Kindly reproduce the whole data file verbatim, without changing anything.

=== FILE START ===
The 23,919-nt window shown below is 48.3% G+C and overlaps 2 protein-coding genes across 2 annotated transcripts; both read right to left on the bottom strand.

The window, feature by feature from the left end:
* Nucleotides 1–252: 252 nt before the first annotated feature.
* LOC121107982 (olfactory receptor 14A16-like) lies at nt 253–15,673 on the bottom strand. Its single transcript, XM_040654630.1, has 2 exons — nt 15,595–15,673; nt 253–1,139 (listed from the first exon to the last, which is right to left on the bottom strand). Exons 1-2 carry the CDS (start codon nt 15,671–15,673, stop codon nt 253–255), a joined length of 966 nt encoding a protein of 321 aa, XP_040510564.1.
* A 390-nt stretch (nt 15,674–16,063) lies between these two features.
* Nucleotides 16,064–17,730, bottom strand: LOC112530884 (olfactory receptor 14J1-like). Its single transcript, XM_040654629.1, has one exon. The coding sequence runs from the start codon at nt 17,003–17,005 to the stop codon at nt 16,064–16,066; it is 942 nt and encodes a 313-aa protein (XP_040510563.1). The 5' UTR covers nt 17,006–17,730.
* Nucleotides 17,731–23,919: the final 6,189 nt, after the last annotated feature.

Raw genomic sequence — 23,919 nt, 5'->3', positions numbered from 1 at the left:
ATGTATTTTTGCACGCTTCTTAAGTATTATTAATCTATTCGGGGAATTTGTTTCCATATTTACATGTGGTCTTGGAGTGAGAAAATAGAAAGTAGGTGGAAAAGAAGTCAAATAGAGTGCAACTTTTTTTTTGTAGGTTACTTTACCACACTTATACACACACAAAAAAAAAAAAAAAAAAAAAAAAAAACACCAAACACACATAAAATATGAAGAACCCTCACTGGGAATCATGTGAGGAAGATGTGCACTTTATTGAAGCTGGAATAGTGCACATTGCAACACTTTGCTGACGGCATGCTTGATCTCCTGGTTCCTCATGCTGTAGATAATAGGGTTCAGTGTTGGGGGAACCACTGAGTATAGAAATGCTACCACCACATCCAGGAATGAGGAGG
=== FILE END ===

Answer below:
The 23,919-nt window shown below is 48.3% G+C and overlaps 2 protein-coding genes across 2 annotated transcripts; both read right to left on the bottom strand.

The window, feature by feature from the left end:
* Nucleotides 1–252: 252 nt before the first annotated feature.
* LOC121107982 (olfactory receptor 14A16-like) lies at nt 253–15,673 on the bottom strand. Its single transcript, XM_040654630.1, has 2 exons — nt 15,595–15,673; nt 253–1,139 (listed from the first exon to the last, which is right to left on the bottom strand). Exons 1-2 carry the CDS (start codon nt 15,671–15,673, stop codon nt 253–255), a joined length of 966 nt encoding a protein of 321 aa, XP_040510564.1.
* A 390-nt stretch (nt 15,674–16,063) lies between these two features.
* Nucleotides 16,064–17,730, bottom strand: LOC112530884 (olfactory receptor 14J1-like). Its single transcript, XM_040654629.1, has one exon. The coding sequence runs from the start codon at nt 17,003–17,005 to the stop codon at nt 16,064–16,066; it is 942 nt and encodes a 313-aa protein (XP_040510563.1). The 5' UTR covers nt 17,006–17,730.
* Nucleotides 17,731–23,919: the final 6,189 nt, after the last annotated feature.

Raw genomic sequence — 23,919 nt, 5'->3', positions numbered from 1 at the left:
ATGTATTTTTGCACGCTTCTTAAGTATTATTAATCTATTCGGGGAATTTGTTTCCATATTTACATGTGGTCTTGGAGTGAGAAAATAGAAAGTAGGTGGAAAAGAAGTCAAATAGAGTGCAACTTTTTTTTTGTAGGTTACTTTACCACACTTATACACACACAAAAAAAAAAAAAAAAAAAAAAAAAAACACCAAACACACATAAAATATGAAGAACCCTCACTGGGAATCATGTGAGGAAGATGTGCACTTTATTGAAGCTGGAATAGTGCACATTGCAACACTTTGCTGACGGCATGCTTGATCTCCTGGTTCCTCATGCTGTAGATAATAGGGTTCAGTGTTGGGGGAACCACTGAGTATAGAAATGCTACCACCACATCCAGGAATGAGGAGG